Pitcher: Wes Ferrell, 1931: 9 Home Runs

Wes Ferrell produced a 4.04 ERA and 38.4 fWAR over 2,623 career innings. But this is the second time we’ve mentioned his home-run prowess on these interweb pages. In addition to being the single-season home run king for pitchers, he’s also the all-time leader.

Ferrell’s 1931 performance was especially eye-popping because of what he did prior to this season. Entering the year, the hurler had just one career homer in 239 plate appearances. So naturally, he slugged nine in 128 trips to the plate in ’31. This was also accompanied by a .319/.373/.621 line.

His power peak clearly happened between 1931 and 1936. During this six-year span, Ferrell slugged at least four homers in a season five times. He hit 34 of his 38 career homers during this time. Once the ’36 season was in the books, Ferrell went deep just four more times, and never more than once in the same year.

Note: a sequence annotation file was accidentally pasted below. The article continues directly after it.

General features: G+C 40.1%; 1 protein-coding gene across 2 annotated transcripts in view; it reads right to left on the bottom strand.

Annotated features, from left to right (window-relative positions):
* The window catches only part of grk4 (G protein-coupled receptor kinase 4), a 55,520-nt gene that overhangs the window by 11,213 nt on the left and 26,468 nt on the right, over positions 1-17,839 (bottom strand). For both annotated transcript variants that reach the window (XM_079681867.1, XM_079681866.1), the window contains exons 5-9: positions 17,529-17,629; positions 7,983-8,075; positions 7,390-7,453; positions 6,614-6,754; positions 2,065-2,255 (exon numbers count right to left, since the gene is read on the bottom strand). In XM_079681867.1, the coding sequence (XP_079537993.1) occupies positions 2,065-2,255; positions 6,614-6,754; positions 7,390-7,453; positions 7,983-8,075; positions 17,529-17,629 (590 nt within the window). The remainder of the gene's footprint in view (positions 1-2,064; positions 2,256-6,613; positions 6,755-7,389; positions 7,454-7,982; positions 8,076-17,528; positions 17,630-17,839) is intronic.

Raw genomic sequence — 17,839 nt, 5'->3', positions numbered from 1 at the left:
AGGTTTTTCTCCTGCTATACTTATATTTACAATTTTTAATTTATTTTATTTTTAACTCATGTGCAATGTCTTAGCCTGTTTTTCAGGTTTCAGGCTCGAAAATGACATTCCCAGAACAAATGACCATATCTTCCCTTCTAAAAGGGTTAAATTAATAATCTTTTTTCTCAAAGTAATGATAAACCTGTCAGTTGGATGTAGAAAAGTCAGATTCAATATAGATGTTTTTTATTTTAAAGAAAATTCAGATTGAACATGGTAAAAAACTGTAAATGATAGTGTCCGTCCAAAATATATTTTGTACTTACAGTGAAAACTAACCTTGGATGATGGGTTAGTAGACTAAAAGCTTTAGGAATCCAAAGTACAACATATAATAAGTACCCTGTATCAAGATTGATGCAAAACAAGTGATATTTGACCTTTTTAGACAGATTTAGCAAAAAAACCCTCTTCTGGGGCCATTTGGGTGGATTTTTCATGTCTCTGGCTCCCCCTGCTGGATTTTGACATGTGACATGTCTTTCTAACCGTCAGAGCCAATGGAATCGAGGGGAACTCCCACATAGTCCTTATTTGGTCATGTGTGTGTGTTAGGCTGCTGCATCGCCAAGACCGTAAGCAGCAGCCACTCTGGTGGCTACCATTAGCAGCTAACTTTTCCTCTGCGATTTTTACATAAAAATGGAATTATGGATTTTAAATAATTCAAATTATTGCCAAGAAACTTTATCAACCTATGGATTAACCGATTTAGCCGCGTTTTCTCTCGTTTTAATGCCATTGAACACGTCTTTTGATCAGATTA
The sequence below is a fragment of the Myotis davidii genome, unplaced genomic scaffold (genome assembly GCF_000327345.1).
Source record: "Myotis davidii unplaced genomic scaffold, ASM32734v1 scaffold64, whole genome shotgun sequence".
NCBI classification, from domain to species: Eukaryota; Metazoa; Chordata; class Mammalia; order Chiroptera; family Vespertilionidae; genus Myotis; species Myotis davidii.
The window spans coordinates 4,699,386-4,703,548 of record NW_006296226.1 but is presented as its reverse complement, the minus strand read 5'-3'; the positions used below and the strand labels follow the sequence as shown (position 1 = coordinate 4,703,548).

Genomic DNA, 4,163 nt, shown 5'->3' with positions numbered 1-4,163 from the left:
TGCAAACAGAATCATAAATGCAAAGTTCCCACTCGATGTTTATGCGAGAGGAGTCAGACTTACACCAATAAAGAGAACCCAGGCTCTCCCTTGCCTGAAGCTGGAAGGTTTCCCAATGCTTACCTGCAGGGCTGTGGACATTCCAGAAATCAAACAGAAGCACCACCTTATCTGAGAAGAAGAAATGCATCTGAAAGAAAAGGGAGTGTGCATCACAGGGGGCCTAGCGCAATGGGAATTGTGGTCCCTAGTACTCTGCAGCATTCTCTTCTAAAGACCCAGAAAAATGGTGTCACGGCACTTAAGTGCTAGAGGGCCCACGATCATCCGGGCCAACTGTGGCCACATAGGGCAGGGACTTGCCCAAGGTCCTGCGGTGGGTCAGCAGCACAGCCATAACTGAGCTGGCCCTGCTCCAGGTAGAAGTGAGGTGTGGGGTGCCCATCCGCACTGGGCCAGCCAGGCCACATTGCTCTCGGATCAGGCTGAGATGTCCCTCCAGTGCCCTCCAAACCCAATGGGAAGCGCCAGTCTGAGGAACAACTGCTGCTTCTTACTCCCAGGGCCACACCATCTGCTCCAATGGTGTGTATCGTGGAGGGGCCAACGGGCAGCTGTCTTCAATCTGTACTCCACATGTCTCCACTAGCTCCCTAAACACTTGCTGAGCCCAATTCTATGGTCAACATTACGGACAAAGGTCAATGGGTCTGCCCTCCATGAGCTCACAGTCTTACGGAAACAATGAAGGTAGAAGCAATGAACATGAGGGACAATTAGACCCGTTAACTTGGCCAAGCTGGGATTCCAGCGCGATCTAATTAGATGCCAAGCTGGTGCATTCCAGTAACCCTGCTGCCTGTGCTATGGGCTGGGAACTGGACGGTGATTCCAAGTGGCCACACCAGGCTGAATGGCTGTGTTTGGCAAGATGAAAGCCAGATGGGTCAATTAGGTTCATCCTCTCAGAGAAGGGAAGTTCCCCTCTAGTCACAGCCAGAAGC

Remainder of Top 5:

There were eight instances of a pitcher hitting seven home runs in a season. Ferrell did it in 1933. Don Drysdale did it twice with the Dodgers (1958 and 1965). The only hurler who got to that number since 1968 was Mike Hampton in 2001.

First Base: Mark McGwire, 1998: 70 Home Runs

Ah, yes — the Mark McGwire home run performance we’ve talked about on several occasions here. This is obviously one of the most powerful seasons in baseball history. It’s also the most powerful one in Cardinals history. It’ll probably stay that way for a while, too.

The consistency McGwire displayed during the Great Home Run Chase was quite amazing. He never hit fewer than eight homers in a single month. In fact, the eight he hit in July was the lone month he didn’t reach double digits. While the majority of his homers came in St. Louis victories (45, to be exact), his OPS was still really good in both scenarios. When the Cardinals won, McGwire posted a 1.398 OPS. That number dropped to just 1.035 in losses.

The right-handed slugger collected 69 home runs while actually playing first base, with the other coming as a pinch-hitter.